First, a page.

1 October 2014
WIPO General Assembly Fails to Draw any Conclusions on Exceptions and Limitations
The 46th General Assembly of the World Intellectual Property Organisation ended last night in Geneva with no agreement on a number of topics, including the future work of the Standing Committee on Copyright and Related Rights (SCCR).
The General Assembly, which took place between 22-30 September, was attended by IFLA representatives who witnessed an extreme reluctance on the part of Group B member countries to engage in any substantive discussions on the future of the SCCR work programme. Group B, which includes the United States, Canada, Australia, Japan and the European Union’s 28 member states, were very slow to start discussions with countries from the Latin American and Caribbean Group (GRULAC), the African Group, and other states from the Asian Group who expressed support for library and archive issues in their statements to the plenary session in the first week of the General Assembly. Despite this significant support, Group B adopted consistent blocking tactics to prevent progress on discussions and asserted that the mandate for discussing exceptions and limitations at WIPO had expired – a position clearly opposed by GRULAC, the African Group and others, as well as a report on SCCR by the WIPO Secretariat.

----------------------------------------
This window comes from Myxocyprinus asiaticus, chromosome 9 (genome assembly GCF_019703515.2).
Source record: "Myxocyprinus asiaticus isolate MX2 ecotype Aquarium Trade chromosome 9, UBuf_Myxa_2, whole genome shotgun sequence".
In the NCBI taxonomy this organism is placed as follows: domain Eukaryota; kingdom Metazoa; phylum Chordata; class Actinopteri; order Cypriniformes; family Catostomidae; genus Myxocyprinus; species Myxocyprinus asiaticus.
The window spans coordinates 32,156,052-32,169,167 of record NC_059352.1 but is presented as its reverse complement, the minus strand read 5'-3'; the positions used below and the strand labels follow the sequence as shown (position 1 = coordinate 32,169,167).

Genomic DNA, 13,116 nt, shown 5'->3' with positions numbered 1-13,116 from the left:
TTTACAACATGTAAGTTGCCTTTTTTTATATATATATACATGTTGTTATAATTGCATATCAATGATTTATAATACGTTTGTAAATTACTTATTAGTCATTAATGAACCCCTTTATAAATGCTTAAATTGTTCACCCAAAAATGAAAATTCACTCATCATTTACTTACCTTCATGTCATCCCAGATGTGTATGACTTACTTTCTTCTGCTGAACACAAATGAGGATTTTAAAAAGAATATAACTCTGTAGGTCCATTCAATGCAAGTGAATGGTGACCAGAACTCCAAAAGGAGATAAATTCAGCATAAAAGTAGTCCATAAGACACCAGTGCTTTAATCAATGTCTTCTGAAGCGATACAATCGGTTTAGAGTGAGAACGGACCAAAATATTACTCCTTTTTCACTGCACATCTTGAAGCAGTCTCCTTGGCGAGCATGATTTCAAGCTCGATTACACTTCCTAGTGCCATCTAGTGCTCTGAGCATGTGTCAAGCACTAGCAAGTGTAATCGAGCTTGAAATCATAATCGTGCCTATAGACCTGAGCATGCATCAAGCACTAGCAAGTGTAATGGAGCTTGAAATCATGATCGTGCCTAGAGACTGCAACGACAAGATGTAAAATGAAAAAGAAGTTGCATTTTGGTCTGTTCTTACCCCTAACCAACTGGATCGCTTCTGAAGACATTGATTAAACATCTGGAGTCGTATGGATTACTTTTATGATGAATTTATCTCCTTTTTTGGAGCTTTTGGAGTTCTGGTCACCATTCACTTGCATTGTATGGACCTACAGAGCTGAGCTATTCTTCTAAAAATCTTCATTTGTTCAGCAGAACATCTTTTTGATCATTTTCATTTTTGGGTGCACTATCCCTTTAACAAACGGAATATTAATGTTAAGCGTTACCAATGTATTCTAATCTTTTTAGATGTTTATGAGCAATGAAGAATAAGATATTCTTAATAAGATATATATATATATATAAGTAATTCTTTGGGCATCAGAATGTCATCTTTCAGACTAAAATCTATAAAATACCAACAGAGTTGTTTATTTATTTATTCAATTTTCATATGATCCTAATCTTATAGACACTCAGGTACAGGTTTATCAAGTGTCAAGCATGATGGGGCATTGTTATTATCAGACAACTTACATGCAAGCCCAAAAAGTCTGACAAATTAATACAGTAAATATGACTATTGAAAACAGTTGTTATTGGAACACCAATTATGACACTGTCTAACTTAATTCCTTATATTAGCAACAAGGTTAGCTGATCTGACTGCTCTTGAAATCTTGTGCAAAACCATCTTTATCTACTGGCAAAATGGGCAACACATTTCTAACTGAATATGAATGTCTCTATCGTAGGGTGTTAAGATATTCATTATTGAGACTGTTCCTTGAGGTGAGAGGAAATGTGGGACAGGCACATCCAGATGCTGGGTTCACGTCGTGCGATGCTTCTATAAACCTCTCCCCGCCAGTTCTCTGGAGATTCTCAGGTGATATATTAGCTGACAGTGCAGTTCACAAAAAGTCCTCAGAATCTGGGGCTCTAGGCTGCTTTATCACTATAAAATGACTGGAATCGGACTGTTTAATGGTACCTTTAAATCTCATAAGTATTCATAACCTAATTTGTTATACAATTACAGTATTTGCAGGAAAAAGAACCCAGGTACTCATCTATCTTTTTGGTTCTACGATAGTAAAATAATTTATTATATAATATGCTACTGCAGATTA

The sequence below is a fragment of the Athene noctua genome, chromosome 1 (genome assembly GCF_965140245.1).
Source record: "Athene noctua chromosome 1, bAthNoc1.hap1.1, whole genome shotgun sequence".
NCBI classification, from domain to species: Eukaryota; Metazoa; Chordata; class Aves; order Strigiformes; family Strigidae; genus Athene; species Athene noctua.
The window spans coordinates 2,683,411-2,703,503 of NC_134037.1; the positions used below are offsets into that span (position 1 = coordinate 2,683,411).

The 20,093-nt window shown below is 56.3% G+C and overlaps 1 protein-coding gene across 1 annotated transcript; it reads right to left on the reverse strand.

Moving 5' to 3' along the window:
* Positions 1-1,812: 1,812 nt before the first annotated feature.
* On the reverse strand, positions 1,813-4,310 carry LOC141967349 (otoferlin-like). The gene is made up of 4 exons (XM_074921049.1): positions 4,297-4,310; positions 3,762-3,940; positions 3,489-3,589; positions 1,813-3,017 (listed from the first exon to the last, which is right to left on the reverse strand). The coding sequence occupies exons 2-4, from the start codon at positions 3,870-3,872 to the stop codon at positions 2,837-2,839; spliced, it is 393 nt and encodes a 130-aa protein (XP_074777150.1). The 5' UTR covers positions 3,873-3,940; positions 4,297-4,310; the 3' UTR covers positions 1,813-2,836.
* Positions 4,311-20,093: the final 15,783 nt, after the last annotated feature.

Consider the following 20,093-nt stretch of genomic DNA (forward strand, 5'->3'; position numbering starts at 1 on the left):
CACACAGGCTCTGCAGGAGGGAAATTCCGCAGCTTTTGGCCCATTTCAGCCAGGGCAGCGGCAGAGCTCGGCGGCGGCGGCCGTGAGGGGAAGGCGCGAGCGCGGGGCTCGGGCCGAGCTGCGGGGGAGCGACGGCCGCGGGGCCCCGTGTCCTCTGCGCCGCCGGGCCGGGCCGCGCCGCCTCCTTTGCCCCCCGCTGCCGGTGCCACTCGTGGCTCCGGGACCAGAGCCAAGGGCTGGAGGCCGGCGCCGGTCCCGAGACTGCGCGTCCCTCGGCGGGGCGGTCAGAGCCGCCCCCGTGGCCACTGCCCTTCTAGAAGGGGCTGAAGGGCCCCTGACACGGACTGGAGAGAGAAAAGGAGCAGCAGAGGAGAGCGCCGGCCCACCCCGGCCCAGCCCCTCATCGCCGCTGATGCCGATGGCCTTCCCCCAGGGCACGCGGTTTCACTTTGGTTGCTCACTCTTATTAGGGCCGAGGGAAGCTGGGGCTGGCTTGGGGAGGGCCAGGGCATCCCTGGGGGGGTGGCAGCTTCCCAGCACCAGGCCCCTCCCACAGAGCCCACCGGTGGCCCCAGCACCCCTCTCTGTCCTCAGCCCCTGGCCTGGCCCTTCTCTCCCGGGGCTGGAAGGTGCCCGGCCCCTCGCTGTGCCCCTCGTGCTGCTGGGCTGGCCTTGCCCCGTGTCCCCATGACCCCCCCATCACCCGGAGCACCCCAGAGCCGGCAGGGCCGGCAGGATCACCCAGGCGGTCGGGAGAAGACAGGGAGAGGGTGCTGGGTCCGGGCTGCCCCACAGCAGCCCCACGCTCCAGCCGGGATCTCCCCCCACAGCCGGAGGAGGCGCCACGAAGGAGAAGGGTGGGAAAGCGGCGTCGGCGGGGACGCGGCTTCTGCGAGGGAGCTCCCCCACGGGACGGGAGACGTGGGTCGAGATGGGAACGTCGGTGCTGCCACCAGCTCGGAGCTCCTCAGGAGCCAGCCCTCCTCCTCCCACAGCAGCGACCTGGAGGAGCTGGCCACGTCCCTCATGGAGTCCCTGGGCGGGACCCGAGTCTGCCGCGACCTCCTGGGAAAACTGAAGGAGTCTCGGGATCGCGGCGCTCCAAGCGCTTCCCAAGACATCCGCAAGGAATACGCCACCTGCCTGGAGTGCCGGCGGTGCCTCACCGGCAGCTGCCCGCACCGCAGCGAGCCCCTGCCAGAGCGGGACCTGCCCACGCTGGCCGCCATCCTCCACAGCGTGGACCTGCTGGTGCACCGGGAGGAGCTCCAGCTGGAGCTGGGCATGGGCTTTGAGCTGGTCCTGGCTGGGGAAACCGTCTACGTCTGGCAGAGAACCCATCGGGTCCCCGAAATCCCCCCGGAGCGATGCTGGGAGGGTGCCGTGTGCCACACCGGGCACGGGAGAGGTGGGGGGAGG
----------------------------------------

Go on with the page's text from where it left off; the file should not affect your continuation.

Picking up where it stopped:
It is clear to IFLA that the idea of discussing any further exceptions to copyright, following last year’s successful Marrakech Treaty for the visually impaired, is causing great distress to countries in the developed world. It would appear that the Marrakech Treaty, the sole international copyright treaty to be negotiated in favour of users in the past 100 years, is a red line that cannot be crossed. Group B does not appear to recognise the global nature of the Internet, where cross-border information exchange for education and research is essential, nor does it show any awareness that exceptions to copyright have a vital role in preserving the public interest in accessing information – in both developed and developing countries.
The General Assembly now becomes the latest of many recent WIPO meetings to have ended without agreed conclusions. IFLA witnessed the same stalling tactics from Group B at the 27th and 28th meetings of the SCCR earlier this year. The question now becomes – can WIPO find a way to make progress on this issue at the next SCCR in December 2014? Is the organisation able to seriously discuss exceptions to copyright when such opposition exists from developed countries? Is it still possible to work successfully on copyright issues in a multilateral forum in an age of closed-door bilateral and trade agreements? While we wait for the answer to these questions, IFLA will continue to work with the many supportive member states to break the deadlock at WIPO, in order to provide an international copyright framework that will let libraries work effectively for their users worldwide.
SCCR is the WIPO Committee currently focusing on exceptions and limitations for libraries and archives. IFLA is advocating within the SCCR for an instrument to establish basic international standards in copyright to ensure that libraries have the legal certainty to undertake their activities in the global digital era.